Search Results: "Alan Silberberg"


BOOK REVIEW

THE AWESOME, ALMOST 100% TRUE ADVENTURES OF MATT & CRAZ by Alan Silberberg
CHILDREN'S
Released: April 23, 2013

"Readers may question Matt's and Craz's intelligence, but if the plot is short on sense, the jokes almost always work, and that's a more important brand of magic any day. (Humor. 9-13)"
It turns out that a book doesn't need to make a lick of sense if it has enough baboons and pirates and aliens. Read full book review >

BOOK REVIEW

MILO by Alan Silberberg
CHILDREN'S
Released: Sept. 14, 2010

"Middle-school readers will find his school life familiar and painfully funny, but they may be surprised by the poignancy of his story. (Fiction. 10-14)"
Seventh grader Milo Cruikshank narrates and illustrates an up-and-down year in yet another new school. Read full book review >

BOOK REVIEW

POND SCUM by Alan Silberberg
ADVENTURE
Released: Oct. 1, 2005

"That the animal characters are more defined than the humans is another obstacle in what turns out to be rather a mishmash. (Fiction. 9-12)"
After his parents divorce, Oliver is so filled with anger, pain and loneliness that he spends an inordinate amount of time watching TV or tearing the wings off insects. Read full book review >

BOOK REVIEW

Fierce Thunder  by Courtney Silberberg
FICTION & LITERATURE
Released: Oct. 29, 2015

"A curvy thriller with a few unexpected turns."
American tourists on a Veracruz biking trip find themselves in the middle of a savage war between the Mexican militia and local contraband-running rebels in the Silberbergs' debut novel. Read full book review >

BLOG POST

ALAN GRATZ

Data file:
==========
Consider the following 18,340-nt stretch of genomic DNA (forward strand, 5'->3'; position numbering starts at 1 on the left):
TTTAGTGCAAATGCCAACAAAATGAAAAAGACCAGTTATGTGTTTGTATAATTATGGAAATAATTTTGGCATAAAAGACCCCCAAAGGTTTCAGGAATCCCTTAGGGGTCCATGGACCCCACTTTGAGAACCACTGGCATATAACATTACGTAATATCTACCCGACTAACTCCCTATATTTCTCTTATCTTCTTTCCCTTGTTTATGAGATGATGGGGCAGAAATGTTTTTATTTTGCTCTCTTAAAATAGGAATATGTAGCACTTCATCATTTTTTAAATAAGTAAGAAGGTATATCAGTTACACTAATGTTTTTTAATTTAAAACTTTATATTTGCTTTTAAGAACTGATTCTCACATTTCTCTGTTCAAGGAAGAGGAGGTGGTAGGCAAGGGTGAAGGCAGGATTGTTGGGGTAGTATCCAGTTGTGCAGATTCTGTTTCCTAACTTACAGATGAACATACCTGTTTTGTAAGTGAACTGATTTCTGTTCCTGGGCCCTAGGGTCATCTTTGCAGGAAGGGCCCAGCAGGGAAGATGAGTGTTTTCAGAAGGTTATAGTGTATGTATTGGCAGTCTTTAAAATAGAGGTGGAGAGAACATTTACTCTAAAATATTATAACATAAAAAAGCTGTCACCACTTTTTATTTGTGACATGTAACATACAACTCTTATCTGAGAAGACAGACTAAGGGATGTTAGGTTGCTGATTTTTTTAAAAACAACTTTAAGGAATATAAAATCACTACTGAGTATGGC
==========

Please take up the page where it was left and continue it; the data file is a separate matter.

by Megan Labrise

To many Americans, the plight of refugees can seem remote—until you find their boat.

Middle-grade novelist Alan Gratz was vacationing in the Florida Keys when his family discovered an abandoned escape raft during a walk on the beach.

“It was clearly a raft from some other place in the Caribbean, trying to get to America,” says Gratz, whom Kirkus ...


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BOOK REVIEW

CHILDREN'S
Released: Aug. 1, 2006

"A fine nonfiction collection, marred only by its rather odd title. (bibliography) (Nonfiction/collective biography. 9-14)"
Each of the five people profiled in this fascinating collection has won a National Heritage Fellowship, but young readers probably won't care about that. Read full book review >

BLOG POST

ALAN BURDICK
by Gregory McNamee

Time is fleeting. Time flies. There’s never enough of it. With apologies to Irma Thomas, the greatest interpreter of the song “Time Is On My Side,” it’s really not.

We modern humans are bound to clocks, to having to be particular places at particular moments, to occupying certain points of the space-time continuum at, well, certain points. But thus ...


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BOOK REVIEW

NIGHT HUNGER by Alan Gibbons
CHILDREN'S
Released: April 1, 2013

"Reads like preteen-authored Twilight fanfic; only worth it for its intended purpose. (Horror. 11-17)"
Cursed with a ravenous nighttime appetite, will John hurt the ones he loves? Read full book review >

BOOK REVIEW

TILT by Alan Cumyn
CLASSICS
Released: Aug. 9, 2011

"The comedy and drama are both mild, but the two eminently likable teens at the center of it look capable of keeping heads and hearts in balance in a world subject to sudden tilts. (Fiction. 13-16)"
Almost despite himself, 16-year-old Stan emerges with flying colors from a week of sweet confusion, domestic turmoil and momentous tests of character. Read full book review >

BOOK REVIEW

CASSIE LOVES BEETHOVEN by Alan Arkin
ANIMALS
Released: Nov. 1, 2000

"Whether readers' acquaintance with great music is intimate or just nodding, this epiphanic episode is sure to incite laughter and deeper thoughts. (Fiction. 10-13)"
Never has music wrought more profound change than in this engaging bucolic tale from the author of Some Fine Grampa! (1995). Read full book review >

BOOK REVIEW

SAMURAI SHORTSTOP by Alan Gratz
FAMILY AND GROWING UP
Released: May 1, 2006

"The graphic opening chapter makes this for older readers, who will find it an unusual take on the American (and Japanese) pastime. (author's notes, bibliography) (Fiction. 14+)"
Commodore Perry sailed into Yokohama harbor in 1853, and only a few years later, in 1870, baseball was introduced into Japan, along with many other Western influences. Read full book review >